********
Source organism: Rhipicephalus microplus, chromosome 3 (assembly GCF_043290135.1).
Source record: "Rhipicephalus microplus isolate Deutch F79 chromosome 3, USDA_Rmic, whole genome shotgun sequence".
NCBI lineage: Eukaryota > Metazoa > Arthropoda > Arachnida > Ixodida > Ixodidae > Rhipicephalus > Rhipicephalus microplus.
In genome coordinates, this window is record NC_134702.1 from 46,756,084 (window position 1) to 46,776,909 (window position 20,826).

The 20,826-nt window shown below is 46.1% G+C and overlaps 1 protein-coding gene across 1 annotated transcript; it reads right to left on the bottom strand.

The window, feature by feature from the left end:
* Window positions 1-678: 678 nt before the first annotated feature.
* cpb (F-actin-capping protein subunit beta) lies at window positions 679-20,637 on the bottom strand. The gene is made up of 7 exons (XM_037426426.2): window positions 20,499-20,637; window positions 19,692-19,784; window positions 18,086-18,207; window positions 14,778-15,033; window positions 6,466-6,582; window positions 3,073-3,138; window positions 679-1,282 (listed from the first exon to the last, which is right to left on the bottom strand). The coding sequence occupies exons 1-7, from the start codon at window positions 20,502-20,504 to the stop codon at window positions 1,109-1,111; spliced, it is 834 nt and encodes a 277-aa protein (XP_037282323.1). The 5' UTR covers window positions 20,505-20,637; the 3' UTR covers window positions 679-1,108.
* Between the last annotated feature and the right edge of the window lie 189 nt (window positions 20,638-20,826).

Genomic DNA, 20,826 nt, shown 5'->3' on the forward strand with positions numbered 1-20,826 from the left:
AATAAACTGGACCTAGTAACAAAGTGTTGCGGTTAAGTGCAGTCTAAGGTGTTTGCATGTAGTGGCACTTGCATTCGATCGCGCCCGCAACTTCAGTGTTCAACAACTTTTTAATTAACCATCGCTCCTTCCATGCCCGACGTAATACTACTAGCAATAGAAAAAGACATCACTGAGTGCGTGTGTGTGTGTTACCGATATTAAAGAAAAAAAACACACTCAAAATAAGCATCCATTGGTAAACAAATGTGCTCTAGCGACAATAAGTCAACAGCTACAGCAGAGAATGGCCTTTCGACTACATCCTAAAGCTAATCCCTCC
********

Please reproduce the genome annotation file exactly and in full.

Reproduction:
Source organism: Rhipicephalus microplus, chromosome 3 (assembly GCF_043290135.1).
Source record: "Rhipicephalus microplus isolate Deutch F79 chromosome 3, USDA_Rmic, whole genome shotgun sequence".
NCBI lineage: Eukaryota > Metazoa > Arthropoda > Arachnida > Ixodida > Ixodidae > Rhipicephalus > Rhipicephalus microplus.
In genome coordinates, this window is record NC_134702.1 from 46,756,084 (window position 1) to 46,776,909 (window position 20,826).

The 20,826-nt window shown below is 46.1% G+C and overlaps 1 protein-coding gene across 1 annotated transcript; it reads right to left on the bottom strand.

The window, feature by feature from the left end:
* Window positions 1-678: 678 nt before the first annotated feature.
* cpb (F-actin-capping protein subunit beta) lies at window positions 679-20,637 on the bottom strand. The gene is made up of 7 exons (XM_037426426.2): window positions 20,499-20,637; window positions 19,692-19,784; window positions 18,086-18,207; window positions 14,778-15,033; window positions 6,466-6,582; window positions 3,073-3,138; window positions 679-1,282 (listed from the first exon to the last, which is right to left on the bottom strand). The coding sequence occupies exons 1-7, from the start codon at window positions 20,502-20,504 to the stop codon at window positions 1,109-1,111; spliced, it is 834 nt and encodes a 277-aa protein (XP_037282323.1). The 5' UTR covers window positions 20,505-20,637; the 3' UTR covers window positions 679-1,108.
* Between the last annotated feature and the right edge of the window lie 189 nt (window positions 20,638-20,826).

Genomic DNA, 20,826 nt, shown 5'->3' on the forward strand with positions numbered 1-20,826 from the left:
AATAAACTGGACCTAGTAACAAAGTGTTGCGGTTAAGTGCAGTCTAAGGTGTTTGCATGTAGTGGCACTTGCATTCGATCGCGCCCGCAACTTCAGTGTTCAACAACTTTTTAATTAACCATCGCTCCTTCCATGCCCGACGTAATACTACTAGCAATAGAAAAAGACATCACTGAGTGCGTGTGTGTGTGTTACCGATATTAAAGAAAAAAAACACACTCAAAATAAGCATCCATTGGTAAACAAATGTGCTCTAGCGACAATAAGTCAACAGCTACAGCAGAGAATGGCCTTTCGACTACATCCTAAAGCTAATCCCTCC